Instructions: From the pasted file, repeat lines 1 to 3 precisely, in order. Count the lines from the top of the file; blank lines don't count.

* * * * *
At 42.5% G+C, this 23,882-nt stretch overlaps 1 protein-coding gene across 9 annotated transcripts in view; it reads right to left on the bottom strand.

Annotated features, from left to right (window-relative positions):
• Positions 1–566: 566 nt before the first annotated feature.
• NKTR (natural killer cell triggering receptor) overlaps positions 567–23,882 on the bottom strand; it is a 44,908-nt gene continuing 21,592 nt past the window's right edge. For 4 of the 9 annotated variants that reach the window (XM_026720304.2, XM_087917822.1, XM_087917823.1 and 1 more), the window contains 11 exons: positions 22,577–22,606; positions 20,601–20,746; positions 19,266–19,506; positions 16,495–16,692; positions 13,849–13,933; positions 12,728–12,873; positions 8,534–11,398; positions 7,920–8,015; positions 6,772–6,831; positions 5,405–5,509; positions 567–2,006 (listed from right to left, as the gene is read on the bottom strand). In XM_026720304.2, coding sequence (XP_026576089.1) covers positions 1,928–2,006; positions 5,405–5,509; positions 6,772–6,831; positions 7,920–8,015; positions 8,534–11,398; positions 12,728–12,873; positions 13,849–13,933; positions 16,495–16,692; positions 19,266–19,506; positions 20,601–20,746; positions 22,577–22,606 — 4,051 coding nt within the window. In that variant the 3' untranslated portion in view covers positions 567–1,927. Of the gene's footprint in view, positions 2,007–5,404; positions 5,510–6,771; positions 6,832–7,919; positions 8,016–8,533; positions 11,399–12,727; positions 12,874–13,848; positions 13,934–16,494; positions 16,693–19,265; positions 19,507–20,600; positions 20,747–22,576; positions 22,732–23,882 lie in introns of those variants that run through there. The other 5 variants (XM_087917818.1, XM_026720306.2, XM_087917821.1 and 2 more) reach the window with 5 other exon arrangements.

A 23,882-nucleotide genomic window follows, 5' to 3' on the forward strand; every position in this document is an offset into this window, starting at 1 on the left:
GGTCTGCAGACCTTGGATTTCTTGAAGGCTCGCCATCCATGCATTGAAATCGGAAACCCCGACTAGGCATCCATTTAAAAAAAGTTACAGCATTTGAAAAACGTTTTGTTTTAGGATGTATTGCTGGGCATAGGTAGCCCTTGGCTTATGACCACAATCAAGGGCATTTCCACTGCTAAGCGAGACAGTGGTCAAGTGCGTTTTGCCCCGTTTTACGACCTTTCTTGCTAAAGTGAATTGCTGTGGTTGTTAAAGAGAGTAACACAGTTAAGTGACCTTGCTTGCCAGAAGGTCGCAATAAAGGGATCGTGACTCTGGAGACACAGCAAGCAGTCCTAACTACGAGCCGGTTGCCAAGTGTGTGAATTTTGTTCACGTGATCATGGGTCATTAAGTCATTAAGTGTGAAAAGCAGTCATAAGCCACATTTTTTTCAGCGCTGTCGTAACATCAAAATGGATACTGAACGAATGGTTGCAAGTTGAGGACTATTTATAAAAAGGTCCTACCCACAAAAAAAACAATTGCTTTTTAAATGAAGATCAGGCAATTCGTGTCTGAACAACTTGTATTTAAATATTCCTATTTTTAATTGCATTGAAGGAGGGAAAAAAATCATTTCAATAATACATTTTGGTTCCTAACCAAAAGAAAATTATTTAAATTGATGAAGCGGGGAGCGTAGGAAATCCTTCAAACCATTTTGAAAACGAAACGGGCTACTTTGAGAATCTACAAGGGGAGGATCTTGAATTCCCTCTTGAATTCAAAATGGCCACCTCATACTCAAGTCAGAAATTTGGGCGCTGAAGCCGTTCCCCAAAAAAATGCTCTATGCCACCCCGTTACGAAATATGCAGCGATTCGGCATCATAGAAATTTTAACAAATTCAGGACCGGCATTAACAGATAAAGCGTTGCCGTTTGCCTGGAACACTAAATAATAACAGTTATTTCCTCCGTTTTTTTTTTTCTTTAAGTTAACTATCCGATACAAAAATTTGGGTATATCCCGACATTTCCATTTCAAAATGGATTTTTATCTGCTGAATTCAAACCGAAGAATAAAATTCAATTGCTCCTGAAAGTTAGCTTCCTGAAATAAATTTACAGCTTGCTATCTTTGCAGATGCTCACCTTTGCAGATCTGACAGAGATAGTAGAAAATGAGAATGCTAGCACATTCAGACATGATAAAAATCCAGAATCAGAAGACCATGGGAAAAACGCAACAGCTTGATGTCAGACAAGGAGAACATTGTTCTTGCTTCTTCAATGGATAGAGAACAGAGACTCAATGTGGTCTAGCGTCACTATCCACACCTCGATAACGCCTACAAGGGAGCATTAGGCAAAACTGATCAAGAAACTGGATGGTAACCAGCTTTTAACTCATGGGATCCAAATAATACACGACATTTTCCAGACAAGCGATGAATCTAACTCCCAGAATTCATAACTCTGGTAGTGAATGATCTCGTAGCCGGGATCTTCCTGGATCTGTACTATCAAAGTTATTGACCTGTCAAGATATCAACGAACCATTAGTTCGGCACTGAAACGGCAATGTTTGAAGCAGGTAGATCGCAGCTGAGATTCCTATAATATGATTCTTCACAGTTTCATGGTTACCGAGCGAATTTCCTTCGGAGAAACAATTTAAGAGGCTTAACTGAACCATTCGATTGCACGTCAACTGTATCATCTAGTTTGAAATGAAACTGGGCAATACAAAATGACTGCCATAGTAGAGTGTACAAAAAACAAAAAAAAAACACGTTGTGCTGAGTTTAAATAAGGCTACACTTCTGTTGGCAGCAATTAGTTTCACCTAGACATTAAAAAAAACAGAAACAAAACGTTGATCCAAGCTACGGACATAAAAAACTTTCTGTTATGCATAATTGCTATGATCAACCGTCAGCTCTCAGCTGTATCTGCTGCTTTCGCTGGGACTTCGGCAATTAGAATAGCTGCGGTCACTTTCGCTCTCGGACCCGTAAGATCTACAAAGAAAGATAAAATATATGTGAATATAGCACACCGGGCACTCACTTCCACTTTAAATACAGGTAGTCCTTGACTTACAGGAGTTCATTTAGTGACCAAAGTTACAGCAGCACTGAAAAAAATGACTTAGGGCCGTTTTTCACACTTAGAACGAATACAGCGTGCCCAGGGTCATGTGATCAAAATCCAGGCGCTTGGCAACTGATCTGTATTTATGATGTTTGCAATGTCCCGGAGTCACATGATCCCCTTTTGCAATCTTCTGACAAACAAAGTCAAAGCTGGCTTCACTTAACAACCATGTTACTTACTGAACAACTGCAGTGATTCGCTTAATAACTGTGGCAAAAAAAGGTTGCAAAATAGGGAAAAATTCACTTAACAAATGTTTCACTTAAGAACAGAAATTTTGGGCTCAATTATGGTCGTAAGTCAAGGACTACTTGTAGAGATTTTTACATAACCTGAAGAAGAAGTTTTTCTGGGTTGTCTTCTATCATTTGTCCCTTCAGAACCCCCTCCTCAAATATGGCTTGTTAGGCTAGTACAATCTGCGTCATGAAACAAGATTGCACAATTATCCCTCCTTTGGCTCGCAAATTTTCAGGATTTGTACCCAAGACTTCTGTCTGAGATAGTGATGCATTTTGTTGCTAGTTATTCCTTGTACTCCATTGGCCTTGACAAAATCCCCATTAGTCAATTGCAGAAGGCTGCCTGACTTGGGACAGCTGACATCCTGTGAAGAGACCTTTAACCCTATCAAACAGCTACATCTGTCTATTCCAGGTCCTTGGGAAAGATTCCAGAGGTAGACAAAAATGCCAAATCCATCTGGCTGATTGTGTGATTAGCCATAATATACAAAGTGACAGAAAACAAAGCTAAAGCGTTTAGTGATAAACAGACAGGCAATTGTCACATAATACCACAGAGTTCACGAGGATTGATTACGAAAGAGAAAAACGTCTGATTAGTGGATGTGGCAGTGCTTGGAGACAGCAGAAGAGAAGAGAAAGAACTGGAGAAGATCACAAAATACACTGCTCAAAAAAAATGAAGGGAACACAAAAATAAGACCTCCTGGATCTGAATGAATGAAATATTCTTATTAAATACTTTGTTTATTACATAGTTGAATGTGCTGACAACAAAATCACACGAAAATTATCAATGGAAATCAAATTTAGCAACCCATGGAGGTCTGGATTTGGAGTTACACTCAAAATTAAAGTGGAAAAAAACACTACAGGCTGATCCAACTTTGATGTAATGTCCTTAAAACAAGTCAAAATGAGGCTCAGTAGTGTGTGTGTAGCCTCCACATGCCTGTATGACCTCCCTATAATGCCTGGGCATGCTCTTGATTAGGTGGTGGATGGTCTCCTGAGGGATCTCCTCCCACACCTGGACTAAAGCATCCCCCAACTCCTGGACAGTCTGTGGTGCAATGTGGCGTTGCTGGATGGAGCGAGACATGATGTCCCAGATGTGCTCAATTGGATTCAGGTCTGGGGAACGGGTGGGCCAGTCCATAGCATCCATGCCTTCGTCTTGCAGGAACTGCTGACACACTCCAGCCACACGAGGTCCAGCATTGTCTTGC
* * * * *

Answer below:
At 42.5% G+C, this 23,882-nt stretch overlaps 1 protein-coding gene across 9 annotated transcripts in view; it reads right to left on the bottom strand.

Annotated features, from left to right (window-relative positions):
• Positions 1–566: 566 nt before the first annotated feature.